The FDA is looking for a food safety plan that includes comprehensive food safety systems, and Stella & Chewy's believes it's come up with a process that, in combination with several other technologies, will meet all the requirements-the high-pressure processing method. The raw petfood manufacturer has been using the method since 2007 to treat its raw products to eliminate pathogen contamination and still maintain their raw character with the same effective kill of bacteria that you would find in a pasteurization technology.
In addition to using high-pressure processing, Stella & Chewy's employs a UV technology that creates antimicrobial conditions in addition to the germicidal properties of UV, so that operations like grinding, patty-making and even packaging can be done without any concern of environmental contamination because pathogens are systematically destroyed in the environment when this technology is operating. This state-of-the-art food processing system that combines with high-pressure processing results in a pathogen-free finished product, and the whole system together has been patented by the company.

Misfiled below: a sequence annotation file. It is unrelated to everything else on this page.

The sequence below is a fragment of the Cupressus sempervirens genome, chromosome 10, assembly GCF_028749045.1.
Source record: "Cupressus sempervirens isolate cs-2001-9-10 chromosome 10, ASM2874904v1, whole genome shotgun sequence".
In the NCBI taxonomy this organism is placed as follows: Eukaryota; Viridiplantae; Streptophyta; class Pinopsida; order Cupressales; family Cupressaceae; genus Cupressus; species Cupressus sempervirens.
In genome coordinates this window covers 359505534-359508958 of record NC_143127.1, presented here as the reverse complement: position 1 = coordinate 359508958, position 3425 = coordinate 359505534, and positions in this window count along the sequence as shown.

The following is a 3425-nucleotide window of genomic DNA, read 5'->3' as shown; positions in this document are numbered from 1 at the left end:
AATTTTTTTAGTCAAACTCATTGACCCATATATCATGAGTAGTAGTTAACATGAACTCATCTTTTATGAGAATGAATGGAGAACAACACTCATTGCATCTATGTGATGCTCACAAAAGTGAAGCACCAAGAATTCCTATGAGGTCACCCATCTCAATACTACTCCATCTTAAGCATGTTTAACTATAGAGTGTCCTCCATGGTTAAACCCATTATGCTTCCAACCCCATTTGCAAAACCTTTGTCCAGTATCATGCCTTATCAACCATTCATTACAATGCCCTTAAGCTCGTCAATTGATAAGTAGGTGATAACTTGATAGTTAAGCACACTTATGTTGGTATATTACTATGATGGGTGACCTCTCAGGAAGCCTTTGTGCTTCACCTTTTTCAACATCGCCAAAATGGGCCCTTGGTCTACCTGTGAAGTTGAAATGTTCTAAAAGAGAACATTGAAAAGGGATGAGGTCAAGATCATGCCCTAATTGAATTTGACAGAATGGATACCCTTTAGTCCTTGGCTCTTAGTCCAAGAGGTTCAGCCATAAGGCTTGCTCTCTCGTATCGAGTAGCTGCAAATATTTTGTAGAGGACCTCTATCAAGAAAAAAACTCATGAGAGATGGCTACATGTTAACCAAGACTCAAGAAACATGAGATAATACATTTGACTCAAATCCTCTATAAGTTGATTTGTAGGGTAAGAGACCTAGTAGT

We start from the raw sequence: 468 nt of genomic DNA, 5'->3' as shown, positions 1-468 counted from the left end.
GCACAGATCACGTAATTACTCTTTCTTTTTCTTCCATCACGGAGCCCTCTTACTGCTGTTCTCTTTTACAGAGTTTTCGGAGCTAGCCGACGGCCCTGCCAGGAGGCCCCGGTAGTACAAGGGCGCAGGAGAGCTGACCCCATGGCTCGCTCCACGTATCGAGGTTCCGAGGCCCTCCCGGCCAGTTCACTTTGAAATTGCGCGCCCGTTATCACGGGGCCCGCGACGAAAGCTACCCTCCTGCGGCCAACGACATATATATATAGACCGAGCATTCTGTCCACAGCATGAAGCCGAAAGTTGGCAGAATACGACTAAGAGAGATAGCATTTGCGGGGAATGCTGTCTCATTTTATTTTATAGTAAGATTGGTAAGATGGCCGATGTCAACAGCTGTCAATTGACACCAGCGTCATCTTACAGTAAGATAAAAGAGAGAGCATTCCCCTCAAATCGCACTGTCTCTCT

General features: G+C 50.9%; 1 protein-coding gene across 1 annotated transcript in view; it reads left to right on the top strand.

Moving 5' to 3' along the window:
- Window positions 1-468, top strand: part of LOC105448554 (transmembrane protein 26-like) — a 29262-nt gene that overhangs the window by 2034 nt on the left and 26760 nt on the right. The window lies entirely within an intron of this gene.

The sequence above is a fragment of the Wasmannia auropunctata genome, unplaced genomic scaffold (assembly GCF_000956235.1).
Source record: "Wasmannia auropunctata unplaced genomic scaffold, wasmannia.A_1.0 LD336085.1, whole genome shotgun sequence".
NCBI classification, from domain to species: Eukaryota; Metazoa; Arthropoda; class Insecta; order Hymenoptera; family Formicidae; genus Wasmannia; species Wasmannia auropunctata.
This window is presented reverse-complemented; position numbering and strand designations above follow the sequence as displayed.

High-pressure processing is a solid solution for passing the FDA's upcoming scrutiny, according to Marie Moody, founder and president of Stella & Chewy's-one that she said she wishes more companies in the industry were using. Misinformation about the process, however, can make acceptance difficult. "The raw petfood industry is already a very small segment of the industry, and it gets a lot of attention because there's been tremendous growth and there's a lot of excitement around it," she said. "But, I think that it's actually these raw food companies, the smaller ones in particular, aren't using [high-pressure processing], and they're coming out with some misinformation and not citing things correctly, and they're actually harming the whole category. They're taking our only option and obliterating it."
Moody also said there might be some industry confusion around the Food Safety Modernization Act. "I think that some people think it's optional, that you can decide to comply or not," she said. "But that's not the case. If you want to produce petfood, you have to be in compliance. We really, I think as an industry, need to make sure that we are all in compliance with the Food Safety Modernization Act, because it's not only the manufacturers that are impacted, it's also the retailers. Because the retailers have put money behind educating people on the benefits of raw food diets, and we need to be a viable and sustainable industry."